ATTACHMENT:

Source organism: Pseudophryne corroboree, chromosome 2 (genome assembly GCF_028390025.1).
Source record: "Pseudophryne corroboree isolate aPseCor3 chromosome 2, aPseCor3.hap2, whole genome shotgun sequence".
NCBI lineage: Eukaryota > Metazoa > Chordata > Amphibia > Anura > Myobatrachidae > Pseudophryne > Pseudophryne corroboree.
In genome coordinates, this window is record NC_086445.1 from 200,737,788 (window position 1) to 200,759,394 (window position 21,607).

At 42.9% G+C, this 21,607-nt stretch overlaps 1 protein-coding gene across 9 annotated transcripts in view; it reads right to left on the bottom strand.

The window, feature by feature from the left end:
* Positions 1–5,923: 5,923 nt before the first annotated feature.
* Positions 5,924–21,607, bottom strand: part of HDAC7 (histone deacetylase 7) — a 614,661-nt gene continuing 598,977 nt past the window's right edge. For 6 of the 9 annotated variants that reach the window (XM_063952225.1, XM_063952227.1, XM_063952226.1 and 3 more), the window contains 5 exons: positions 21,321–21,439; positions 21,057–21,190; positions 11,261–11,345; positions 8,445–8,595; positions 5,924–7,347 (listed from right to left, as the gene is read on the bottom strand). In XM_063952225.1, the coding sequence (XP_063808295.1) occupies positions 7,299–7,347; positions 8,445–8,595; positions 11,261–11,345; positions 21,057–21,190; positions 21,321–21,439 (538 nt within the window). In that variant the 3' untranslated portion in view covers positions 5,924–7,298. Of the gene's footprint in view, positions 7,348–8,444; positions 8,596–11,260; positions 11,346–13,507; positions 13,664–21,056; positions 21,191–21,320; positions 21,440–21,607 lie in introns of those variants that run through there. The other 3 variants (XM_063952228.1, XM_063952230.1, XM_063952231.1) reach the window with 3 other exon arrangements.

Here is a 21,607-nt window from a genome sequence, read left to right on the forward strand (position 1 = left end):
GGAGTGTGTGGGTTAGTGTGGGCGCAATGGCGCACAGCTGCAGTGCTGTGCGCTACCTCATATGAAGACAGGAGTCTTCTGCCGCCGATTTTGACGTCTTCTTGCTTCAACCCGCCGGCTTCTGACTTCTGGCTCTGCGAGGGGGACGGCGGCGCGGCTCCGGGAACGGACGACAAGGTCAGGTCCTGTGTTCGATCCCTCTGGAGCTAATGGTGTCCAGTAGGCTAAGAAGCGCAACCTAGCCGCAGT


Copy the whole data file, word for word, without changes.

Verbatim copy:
Source organism: Pseudophryne corroboree, chromosome 2 (genome assembly GCF_028390025.1).
Source record: "Pseudophryne corroboree isolate aPseCor3 chromosome 2, aPseCor3.hap2, whole genome shotgun sequence".
NCBI lineage: Eukaryota > Metazoa > Chordata > Amphibia > Anura > Myobatrachidae > Pseudophryne > Pseudophryne corroboree.
In genome coordinates, this window is record NC_086445.1 from 200,737,788 (window position 1) to 200,759,394 (window position 21,607).

At 42.9% G+C, this 21,607-nt stretch overlaps 1 protein-coding gene across 9 annotated transcripts in view; it reads right to left on the bottom strand.

The window, feature by feature from the left end:
* Positions 1–5,923: 5,923 nt before the first annotated feature.
* Positions 5,924–21,607, bottom strand: part of HDAC7 (histone deacetylase 7) — a 614,661-nt gene continuing 598,977 nt past the window's right edge. For 6 of the 9 annotated variants that reach the window (XM_063952225.1, XM_063952227.1, XM_063952226.1 and 3 more), the window contains 5 exons: positions 21,321–21,439; positions 21,057–21,190; positions 11,261–11,345; positions 8,445–8,595; positions 5,924–7,347 (listed from right to left, as the gene is read on the bottom strand). In XM_063952225.1, the coding sequence (XP_063808295.1) occupies positions 7,299–7,347; positions 8,445–8,595; positions 11,261–11,345; positions 21,057–21,190; positions 21,321–21,439 (538 nt within the window). In that variant the 3' untranslated portion in view covers positions 5,924–7,298. Of the gene's footprint in view, positions 7,348–8,444; positions 8,596–11,260; positions 11,346–13,507; positions 13,664–21,056; positions 21,191–21,320; positions 21,440–21,607 lie in introns of those variants that run through there. The other 3 variants (XM_063952228.1, XM_063952230.1, XM_063952231.1) reach the window with 3 other exon arrangements.

Here is a 21,607-nt window from a genome sequence, read left to right on the forward strand (position 1 = left end):
GGAGTGTGTGGGTTAGTGTGGGCGCAATGGCGCACAGCTGCAGTGCTGTGCGCTACCTCATATGAAGACAGGAGTCTTCTGCCGCCGATTTTGACGTCTTCTTGCTTCAACCCGCCGGCTTCTGACTTCTGGCTCTGCGAGGGGGACGGCGGCGCGGCTCCGGGAACGGACGACAAGGTCAGGTCCTGTGTTCGATCCCTCTGGAGCTAATGGTGTCCAGTAGGCTAAGAAGCGCAACCTAGCCGCAGT